I’m going to join in on the pandemic whine-fest and say that it’s been a dull few months. My government can’t decide on its lockdown regulations, freelance opportunities are dwindling, and I just tore my abdominal wall.
So it’s a no-brainer that I choose to see how much my present days sucks and to reminisce on how much better everything used to be. If one thing’s for certain, it’s that I’ve been taking one too many strolls down Memory Lane.
I miss the times spent in the devil’s workshop and not feeling guilty about it. I miss my younger self and the fearlessness that accompanied my youth. I miss being free from worry and having the freedom to do anything I wanted.
Today, on the contrary, carries a certain dread. I have my rehab exercises and this blog post to bang out before I go back to writing my novel, which in all probability doesn’t involve a prosperous future. I also can’t work out and my car is threatening to die on me.
Yet I still feel that there’s a silver lining to all of this. Despite my wanting to escape into the past, I’m pretty certain that there’s an incentive to stay in the present.
Sure, I can’t lie down on my back without wincing and my creative well is as shallow as an IKEA saucer, but I’m sure there’s a lesson lurking somewhere beneath my pain.
Before we figure that out though, let’s talk a walk down Memory Lane together and see what I’m so nostalgic about.
The good old days
I was an idiot during my twenties. Not exactly breaking news if you know me personally. In short, I had nothing going on for me.
I didn’t care about anything, and wasn’t bothered to. I was broke, uneducated, and I smoked in the house despite being in a family of non-smokers. I was unfit, played games all day, and chased highs all night. It was one of the least productive times in my life.
And yet I recall those days with longing.
I miss the single-minded focus I had. All I wanted then was to get good at Warcraft 3. I’d wake up in the afternoon, fire up the game, play until sundown, take a quick break, then it was back to playing until bedtime, which was often an hour or so before sunrise.
But few other pleasures beat the joy of playing your favourite game with friends and a few beers (when I managed to raid my dad’s stash). It’s these little pockets of time that I reminisce about the most.
Was it a sorry state to live in? Probably. But I’d argue that it’s exactly what successful people do as well. They find what drives them and they do it as much as they can with little regard for other things in their life.
The only difference is that their obsessions provide more value to society, while mine was just all about pleasure seeking.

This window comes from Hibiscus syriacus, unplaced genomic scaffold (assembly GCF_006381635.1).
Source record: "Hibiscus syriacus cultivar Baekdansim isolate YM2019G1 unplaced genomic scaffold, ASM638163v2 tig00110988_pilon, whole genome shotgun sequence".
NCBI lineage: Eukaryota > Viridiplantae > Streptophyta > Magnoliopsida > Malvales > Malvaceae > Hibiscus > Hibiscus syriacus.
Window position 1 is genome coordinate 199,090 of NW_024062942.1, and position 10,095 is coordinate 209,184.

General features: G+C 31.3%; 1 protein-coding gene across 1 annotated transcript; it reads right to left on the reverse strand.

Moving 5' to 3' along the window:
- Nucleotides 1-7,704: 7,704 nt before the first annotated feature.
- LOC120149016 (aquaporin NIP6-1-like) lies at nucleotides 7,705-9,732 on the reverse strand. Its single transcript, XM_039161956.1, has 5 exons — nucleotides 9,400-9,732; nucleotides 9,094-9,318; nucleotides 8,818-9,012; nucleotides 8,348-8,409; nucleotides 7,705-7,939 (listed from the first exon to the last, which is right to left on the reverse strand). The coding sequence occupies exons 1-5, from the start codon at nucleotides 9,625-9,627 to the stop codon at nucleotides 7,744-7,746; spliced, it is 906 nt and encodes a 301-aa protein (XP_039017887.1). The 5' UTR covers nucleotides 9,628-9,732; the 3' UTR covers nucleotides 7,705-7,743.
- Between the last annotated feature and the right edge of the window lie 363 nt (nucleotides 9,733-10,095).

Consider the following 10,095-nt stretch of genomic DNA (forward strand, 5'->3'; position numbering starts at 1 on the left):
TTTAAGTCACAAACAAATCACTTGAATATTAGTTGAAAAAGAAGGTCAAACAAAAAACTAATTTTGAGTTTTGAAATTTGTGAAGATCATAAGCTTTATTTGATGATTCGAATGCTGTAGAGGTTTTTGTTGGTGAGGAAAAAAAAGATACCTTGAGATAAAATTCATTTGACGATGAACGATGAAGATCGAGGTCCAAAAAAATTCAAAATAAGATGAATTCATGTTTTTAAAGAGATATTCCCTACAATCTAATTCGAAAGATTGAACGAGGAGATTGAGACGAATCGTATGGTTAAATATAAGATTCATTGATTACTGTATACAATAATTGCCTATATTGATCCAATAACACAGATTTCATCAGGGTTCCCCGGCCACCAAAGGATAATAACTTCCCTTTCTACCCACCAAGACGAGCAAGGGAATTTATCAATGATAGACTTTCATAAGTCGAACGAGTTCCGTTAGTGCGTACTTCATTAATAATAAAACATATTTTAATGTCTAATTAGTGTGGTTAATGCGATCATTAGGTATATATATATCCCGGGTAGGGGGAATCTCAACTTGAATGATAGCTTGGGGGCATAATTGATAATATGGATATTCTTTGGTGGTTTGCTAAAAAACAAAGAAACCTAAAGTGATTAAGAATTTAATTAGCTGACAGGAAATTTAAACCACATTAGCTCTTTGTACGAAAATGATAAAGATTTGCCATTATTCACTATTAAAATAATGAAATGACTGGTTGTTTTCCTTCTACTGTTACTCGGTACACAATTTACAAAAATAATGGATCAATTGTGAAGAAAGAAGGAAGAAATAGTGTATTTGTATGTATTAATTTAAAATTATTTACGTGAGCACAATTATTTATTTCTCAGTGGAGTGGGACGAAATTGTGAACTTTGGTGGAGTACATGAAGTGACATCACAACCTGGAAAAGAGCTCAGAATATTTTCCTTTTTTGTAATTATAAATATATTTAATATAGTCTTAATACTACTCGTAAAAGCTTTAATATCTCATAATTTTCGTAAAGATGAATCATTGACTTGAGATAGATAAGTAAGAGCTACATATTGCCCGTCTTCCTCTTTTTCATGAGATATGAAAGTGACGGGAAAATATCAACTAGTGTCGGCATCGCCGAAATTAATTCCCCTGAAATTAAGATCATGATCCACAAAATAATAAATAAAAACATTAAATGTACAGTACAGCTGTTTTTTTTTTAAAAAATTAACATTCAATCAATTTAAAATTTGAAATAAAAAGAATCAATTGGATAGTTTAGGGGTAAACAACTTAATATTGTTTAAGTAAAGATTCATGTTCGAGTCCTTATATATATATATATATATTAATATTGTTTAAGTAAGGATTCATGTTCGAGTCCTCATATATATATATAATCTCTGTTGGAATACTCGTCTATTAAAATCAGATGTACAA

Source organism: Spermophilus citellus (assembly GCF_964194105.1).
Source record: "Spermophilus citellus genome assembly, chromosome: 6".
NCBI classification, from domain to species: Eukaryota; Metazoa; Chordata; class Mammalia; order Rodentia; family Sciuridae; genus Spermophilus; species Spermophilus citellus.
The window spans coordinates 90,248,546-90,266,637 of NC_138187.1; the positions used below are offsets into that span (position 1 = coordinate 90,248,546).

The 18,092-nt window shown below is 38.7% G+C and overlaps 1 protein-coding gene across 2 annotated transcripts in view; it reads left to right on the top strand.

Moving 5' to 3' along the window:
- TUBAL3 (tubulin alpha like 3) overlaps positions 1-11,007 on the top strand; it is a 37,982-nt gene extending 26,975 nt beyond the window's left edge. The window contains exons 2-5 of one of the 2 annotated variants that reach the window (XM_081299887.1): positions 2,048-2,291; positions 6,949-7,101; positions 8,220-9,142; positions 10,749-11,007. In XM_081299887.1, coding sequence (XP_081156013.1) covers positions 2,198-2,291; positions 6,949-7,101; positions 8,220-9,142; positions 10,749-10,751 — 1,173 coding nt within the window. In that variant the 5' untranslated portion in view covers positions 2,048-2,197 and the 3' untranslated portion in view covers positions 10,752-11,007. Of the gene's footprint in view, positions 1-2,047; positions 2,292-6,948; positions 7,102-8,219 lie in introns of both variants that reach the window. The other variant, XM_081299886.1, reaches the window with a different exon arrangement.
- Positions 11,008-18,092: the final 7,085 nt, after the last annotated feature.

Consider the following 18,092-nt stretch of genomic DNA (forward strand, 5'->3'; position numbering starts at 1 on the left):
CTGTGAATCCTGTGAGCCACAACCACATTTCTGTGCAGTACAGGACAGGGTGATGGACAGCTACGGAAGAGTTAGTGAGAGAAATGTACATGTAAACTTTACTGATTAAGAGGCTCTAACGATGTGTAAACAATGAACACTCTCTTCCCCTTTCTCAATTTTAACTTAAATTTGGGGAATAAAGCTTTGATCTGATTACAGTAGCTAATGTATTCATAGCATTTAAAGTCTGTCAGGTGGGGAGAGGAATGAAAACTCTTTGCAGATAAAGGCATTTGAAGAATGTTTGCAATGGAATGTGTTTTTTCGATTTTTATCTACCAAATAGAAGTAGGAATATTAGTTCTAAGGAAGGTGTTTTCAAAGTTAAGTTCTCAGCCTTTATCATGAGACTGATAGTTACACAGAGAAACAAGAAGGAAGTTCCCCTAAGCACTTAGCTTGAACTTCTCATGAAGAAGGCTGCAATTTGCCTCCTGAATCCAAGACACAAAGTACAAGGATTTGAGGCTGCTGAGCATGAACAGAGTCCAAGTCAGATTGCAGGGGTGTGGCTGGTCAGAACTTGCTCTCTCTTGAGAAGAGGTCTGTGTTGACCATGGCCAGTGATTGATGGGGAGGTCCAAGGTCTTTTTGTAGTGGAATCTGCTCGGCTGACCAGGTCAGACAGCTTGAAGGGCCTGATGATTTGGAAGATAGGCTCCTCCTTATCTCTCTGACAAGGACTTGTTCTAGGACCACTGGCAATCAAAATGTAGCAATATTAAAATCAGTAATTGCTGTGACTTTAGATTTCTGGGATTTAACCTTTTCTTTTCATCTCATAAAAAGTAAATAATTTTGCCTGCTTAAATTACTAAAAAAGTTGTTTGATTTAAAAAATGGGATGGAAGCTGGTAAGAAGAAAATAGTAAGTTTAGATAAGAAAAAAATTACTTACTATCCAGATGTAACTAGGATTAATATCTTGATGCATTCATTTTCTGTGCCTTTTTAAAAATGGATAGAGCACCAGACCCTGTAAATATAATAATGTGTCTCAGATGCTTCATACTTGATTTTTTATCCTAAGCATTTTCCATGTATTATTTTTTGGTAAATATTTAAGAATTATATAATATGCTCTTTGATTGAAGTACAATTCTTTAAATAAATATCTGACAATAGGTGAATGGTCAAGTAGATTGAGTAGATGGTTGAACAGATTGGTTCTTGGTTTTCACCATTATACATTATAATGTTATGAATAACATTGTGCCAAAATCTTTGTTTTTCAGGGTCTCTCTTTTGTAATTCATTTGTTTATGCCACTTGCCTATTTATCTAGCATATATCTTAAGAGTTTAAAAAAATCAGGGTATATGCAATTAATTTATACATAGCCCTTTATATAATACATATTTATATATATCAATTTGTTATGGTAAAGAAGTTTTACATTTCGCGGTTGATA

Look up the lives of Micheal Jordan or Elon Musk and tell me they’re not obsessed. Had I been more interested in programming or academics during this phase, I reckon my life would’ve taken a pretty drastic turn.
But enough of my loafing days. Let’s zoom ahead to another time when I actually had something going on for me, like having a job.
Time heals all wounds
Besides stupidity, my past is also riddled with pain, mostly of the heartbreak variety. And like my previous example, these memories also conjure feelings of sentimentality, despite everything that had happened.
Perhaps time’s helping hand has smoothed the edges enough that I don’t feel the cut every time I think about my failed relationships. Or perhaps I’ve simply learned a better definition of love.
Either way, let’s explore my time in Singapore, when I was broke and holding on to a failing career. A time where, despite being in the worst headspace to build a life with someone in a different country, I still managed to find little nuggets of contentment.
Like that time we enjoyed durians and conversations on the sidewalk. Or maybe it was that time we went DVD shopping so that we could watch it on our twelve-inch display in our hundred square foot room.
Of course, there were also the drunk arguments about money, time, and our future together, but these memories seem to have faded behind the shadow of those brief joyful moents.
Treat your present like tomorrow’s nostalgia
Now we return to the present day, a time that’s the dullest when compared to the nostalgia of the past and the promises of the future.
It doesn’t matter if you’re currently living your dreams or if you’re going through a rough patch—unless you’re on a high, the current moment, right now, is where you tend to feel the most disinterested.
In fact, some people might argue that the current moment is where you’ll ever feel anything, but I digress.
Great goals require time, and your daily effort will always seem insignificant when compared to the end result. But we’ve got to remember that our today is a result of all our yesterdays stacked together.
Sure, that 300 words you just wrote won’t mean much now, but a year on, you’ll have a novel and be glad that you stuck with it. Yeah, that two-kilometre run might be low by average standards, but you’ll easily surpass a thousand kilometres in total if you do it over a long enough timeline.
Your struggles today might seem like a drag, and they may seem pointless, but your efforts will culminate into something great. That something will only be possible if you keep doing what you’re doing, however.
What would please you to know is that no matter what you’re going through at the moment, no matter the pain or the mistakes you’re making, you’ll probably still look back at this time and call it the good old days.